Matthew Jamaal BROWN, 24, of 10891 Gambril Dr, #31 in Manassas

Charged with 3 counts of robbery

Court date: February 17, 2015 | Bond: held WITHOUT bond


Armed Robbery Series [Previously Released] – Between December 14th and 16th, officers have responded to the Manassas area (20109) of Prince William County to investigate armed robberies involving cab drivers. In all reported cases, a man of similar clothing and physical description displays a knife and robs the cab driver of money before fleeing on foot. The incidents have also occurred in close geographical proximately to one another along Ashton Ave. No injuries have been reported in any of the robberies. The same suspect is also believed to be responsible for an incident which was reported on December 9th. A timeline of the incidents are below.

  • December 16th at 3:21AM – Vernon St and Tower Pl in Manassas
  • December 15th at 2:57PM – 10700 block of Sudley Manor Dr in Manassas
  • December 14th at 1:11PM – Notre Dame St and Hiram Ct in Manassas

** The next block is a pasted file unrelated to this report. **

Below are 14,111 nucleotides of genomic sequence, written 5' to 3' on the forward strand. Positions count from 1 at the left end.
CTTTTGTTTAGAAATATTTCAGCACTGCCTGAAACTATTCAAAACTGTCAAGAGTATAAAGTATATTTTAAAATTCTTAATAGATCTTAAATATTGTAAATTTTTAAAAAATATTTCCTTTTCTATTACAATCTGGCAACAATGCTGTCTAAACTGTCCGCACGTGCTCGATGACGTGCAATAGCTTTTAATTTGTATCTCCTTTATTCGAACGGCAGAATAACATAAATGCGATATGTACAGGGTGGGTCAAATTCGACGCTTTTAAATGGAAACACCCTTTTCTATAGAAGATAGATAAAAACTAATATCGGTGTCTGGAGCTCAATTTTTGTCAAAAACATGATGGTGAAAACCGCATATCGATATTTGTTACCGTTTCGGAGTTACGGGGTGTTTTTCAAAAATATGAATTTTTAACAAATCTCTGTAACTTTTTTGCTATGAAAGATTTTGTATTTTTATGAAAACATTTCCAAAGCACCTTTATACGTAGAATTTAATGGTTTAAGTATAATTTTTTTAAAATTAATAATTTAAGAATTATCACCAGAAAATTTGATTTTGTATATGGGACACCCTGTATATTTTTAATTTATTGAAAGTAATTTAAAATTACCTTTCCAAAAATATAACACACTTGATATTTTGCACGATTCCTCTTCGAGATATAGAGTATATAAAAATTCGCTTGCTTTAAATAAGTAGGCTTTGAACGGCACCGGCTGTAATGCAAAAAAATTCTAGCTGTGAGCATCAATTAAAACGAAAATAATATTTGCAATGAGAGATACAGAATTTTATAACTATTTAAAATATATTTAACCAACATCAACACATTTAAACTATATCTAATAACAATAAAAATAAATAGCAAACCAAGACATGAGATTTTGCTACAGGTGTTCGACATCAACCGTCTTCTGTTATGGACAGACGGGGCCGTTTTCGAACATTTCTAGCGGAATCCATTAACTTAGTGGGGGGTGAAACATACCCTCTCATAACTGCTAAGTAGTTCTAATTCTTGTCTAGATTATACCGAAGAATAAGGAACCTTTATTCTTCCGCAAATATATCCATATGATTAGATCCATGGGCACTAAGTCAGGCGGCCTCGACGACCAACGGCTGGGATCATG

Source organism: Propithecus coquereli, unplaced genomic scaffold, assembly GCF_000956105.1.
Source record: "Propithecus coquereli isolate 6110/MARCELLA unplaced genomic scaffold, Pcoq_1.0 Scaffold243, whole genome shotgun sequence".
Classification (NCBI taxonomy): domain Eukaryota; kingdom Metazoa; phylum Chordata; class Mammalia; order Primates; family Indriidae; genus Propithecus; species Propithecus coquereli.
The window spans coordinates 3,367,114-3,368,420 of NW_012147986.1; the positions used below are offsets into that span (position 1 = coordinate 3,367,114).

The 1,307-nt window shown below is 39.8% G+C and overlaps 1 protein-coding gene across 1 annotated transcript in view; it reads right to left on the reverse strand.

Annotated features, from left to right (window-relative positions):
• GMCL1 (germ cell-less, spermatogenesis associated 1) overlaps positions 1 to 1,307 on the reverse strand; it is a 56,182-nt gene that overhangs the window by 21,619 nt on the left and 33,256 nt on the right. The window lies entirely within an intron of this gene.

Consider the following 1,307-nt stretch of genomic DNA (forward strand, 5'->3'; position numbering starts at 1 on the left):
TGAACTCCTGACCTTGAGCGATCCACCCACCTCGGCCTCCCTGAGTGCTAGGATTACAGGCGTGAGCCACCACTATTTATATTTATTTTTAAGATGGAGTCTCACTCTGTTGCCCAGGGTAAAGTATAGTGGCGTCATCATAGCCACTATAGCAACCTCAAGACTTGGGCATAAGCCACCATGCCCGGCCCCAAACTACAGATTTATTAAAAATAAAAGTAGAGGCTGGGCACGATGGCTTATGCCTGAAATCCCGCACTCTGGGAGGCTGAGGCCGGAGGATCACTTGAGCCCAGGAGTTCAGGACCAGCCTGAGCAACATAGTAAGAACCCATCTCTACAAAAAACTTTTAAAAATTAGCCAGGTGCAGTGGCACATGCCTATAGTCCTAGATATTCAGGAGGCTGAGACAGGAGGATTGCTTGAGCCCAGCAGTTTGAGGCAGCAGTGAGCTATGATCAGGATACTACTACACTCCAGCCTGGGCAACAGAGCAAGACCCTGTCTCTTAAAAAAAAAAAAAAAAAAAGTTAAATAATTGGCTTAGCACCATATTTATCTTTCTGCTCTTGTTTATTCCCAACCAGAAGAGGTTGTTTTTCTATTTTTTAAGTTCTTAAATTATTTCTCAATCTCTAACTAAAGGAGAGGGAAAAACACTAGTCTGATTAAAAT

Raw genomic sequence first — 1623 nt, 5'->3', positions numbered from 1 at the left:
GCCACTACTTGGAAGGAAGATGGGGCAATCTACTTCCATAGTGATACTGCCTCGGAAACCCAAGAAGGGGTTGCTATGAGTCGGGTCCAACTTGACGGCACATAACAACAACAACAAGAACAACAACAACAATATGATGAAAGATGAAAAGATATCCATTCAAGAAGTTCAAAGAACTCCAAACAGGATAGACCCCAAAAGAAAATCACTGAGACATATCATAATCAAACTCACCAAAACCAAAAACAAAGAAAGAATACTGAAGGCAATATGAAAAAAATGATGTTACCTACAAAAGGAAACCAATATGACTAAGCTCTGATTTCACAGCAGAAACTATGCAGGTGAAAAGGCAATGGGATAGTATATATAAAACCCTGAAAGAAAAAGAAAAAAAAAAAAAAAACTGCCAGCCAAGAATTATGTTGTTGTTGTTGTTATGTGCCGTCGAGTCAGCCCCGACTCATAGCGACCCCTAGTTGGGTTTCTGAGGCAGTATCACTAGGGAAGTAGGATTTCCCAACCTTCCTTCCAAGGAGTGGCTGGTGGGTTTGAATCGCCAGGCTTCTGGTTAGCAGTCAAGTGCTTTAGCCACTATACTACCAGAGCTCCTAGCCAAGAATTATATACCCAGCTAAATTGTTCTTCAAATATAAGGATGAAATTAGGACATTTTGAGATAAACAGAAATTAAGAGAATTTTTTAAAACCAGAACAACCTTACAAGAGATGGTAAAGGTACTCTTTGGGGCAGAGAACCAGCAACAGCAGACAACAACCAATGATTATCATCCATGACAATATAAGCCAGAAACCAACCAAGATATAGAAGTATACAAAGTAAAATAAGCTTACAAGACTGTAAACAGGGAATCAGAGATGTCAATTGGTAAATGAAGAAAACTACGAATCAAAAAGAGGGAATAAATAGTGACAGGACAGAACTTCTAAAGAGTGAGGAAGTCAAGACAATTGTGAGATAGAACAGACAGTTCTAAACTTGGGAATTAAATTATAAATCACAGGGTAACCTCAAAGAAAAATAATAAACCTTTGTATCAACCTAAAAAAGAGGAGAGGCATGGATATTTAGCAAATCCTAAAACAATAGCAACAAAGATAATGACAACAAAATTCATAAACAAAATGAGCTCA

• December 14th at 6:05PM – 16000 block of Blendia Ln and Ashton Ave in Manassas
  • December 9th at 4:53PM – Adler Ln and Coachcrest Ct in Manassas

Declining birth rate no big deal for Prince William region


Fewer women in the U.S. are having babies.

The national birth rate declined in 2013 to 3.93 million births, continuing a six-year drop off. Women between the ages of 15 and 44 last year bore  an average of 1.86 babies, and that’s below the 2.1 average the National Center for Health Statistics said is necessary for a stable population.

Locally, the number of live births at Novant Prince William Medical Center in Manassas fluctuated over the past five years. The hospital was the only local medical center in Prince William and Stafford counties to respond to our records request. The hospital  averaged nearly 2,040.8 babies born over the past five years.

Over time, the numbers have remained steady with the exception of this year’s number, which accounts only for the first 11 months of 2014. Take a look at the numbers the hospital submitted to Potomac Local:

  • 2010=2,177
  • 2011=2,305
  • 2012=2,135
  • 2013=2,015